Sporting News' Chris Bahr believes that Lee's hesitation might be a bad sign for the Yankees:
"The Yankees reportedly have a seven-year offer worth approximately $160 million on the table for Lee. That offer is believed to be more lucrative in terms of dollars and years than the Rangers' offer, which was made in person to Lee in his hometown of Little Rock, Ark., on Thursday."
Sports Illustrated's baseball insider Jon Heyman, who seems to be the go-to guy for information related to the bidding war, thinks the Yankees have the upper hand.
"New York Yankees have a big advantage over the Texas Rangers in terms of total guaranteed dollars offered and also have one more guaranteed year currently on the table," wrote Heyman on Saturday morning.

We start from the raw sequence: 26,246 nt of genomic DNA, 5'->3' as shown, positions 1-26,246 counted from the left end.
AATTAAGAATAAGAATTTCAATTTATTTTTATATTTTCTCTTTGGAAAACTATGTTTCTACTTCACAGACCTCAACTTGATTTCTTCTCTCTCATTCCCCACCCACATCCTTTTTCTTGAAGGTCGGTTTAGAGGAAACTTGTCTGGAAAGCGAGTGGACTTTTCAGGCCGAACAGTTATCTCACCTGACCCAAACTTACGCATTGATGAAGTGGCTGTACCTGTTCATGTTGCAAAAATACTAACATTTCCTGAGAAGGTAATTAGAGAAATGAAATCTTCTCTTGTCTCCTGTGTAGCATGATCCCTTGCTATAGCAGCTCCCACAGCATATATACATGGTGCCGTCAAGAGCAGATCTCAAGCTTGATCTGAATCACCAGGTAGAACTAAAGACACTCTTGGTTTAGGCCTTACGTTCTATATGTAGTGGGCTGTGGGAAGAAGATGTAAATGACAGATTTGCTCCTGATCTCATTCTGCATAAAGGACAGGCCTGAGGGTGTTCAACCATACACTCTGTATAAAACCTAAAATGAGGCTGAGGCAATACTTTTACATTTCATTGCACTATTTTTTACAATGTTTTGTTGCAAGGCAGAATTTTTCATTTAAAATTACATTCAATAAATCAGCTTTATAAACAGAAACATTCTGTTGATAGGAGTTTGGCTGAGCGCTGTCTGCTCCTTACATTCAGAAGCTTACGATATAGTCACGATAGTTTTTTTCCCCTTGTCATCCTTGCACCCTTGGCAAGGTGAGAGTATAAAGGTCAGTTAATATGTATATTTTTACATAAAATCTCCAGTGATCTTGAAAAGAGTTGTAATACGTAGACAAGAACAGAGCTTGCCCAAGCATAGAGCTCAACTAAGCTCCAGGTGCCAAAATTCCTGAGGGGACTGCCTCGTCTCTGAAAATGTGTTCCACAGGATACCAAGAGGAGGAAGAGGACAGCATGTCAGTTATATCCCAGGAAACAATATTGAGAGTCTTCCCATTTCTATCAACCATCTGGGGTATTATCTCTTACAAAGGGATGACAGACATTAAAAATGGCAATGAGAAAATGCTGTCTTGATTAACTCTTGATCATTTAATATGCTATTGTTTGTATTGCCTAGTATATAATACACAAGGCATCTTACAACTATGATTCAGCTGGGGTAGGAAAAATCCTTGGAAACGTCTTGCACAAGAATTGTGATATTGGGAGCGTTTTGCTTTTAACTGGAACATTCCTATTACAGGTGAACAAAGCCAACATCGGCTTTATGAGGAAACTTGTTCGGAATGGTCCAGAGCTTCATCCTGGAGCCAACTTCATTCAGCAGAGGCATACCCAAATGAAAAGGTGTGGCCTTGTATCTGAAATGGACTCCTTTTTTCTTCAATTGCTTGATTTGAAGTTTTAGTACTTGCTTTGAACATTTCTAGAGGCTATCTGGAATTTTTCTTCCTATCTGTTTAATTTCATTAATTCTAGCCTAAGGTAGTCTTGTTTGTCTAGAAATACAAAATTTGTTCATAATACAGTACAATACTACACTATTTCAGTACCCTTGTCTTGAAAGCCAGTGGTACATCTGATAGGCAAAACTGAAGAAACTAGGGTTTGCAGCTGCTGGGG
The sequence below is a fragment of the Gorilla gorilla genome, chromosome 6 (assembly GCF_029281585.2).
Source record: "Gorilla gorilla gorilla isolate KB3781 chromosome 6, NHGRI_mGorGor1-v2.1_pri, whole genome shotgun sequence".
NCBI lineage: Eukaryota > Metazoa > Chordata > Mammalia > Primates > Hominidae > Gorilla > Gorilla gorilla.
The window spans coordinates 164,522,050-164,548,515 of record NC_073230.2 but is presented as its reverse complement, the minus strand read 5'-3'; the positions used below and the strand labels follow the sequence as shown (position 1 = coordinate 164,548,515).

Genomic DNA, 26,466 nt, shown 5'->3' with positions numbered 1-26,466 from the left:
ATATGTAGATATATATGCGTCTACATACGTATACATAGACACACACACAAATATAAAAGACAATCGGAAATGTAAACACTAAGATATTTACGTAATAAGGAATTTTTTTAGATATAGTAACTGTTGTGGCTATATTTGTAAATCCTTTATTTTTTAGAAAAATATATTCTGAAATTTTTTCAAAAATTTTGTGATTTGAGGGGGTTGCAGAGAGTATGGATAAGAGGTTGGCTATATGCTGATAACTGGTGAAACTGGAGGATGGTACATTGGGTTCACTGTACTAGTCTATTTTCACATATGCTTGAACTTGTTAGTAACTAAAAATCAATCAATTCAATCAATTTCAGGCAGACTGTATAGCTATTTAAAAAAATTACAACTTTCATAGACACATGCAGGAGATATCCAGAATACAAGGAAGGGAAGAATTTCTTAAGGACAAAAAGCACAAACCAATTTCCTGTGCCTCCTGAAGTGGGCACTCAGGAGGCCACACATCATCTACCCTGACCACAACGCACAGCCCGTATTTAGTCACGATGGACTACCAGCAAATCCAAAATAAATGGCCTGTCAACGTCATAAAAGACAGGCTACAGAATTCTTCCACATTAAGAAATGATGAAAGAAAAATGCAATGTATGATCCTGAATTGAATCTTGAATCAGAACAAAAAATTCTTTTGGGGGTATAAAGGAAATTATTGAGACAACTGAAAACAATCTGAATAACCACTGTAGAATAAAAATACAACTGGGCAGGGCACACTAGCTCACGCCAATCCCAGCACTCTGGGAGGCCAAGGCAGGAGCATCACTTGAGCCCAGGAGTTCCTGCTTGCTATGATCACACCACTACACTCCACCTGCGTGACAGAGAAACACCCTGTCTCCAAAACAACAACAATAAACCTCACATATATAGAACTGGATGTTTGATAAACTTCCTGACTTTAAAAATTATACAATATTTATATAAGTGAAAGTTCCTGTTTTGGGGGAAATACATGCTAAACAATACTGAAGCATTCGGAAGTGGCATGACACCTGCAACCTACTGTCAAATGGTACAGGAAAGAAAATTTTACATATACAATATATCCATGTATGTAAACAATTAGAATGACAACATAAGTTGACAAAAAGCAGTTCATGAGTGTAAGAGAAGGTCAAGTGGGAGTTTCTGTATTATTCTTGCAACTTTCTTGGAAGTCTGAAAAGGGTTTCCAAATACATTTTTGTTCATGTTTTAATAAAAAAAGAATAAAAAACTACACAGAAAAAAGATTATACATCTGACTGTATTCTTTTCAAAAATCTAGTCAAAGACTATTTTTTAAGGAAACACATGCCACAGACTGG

"The dollar figure attached to the Yankees' seven-year bid isn't known, but since their original six-year bid was for about $138 million, it would be surprising if their seven-year offer was for anything less than $150 million; it quite possibly could approach the record seven-year, $161 million contract they bestowed on CC Sabathia."
An interesting tidbit is the misconception that Lee can make more money with the Rangers because of state-income taxes.
"Beyond the fact that Lee is an Arkansas resident," writes Heyman. "He'd only be responsible for New York taxes for 81 home dates each year. Over the course of a seven-year contract, the tax differential would be expected to be no more than $1 to $2 million."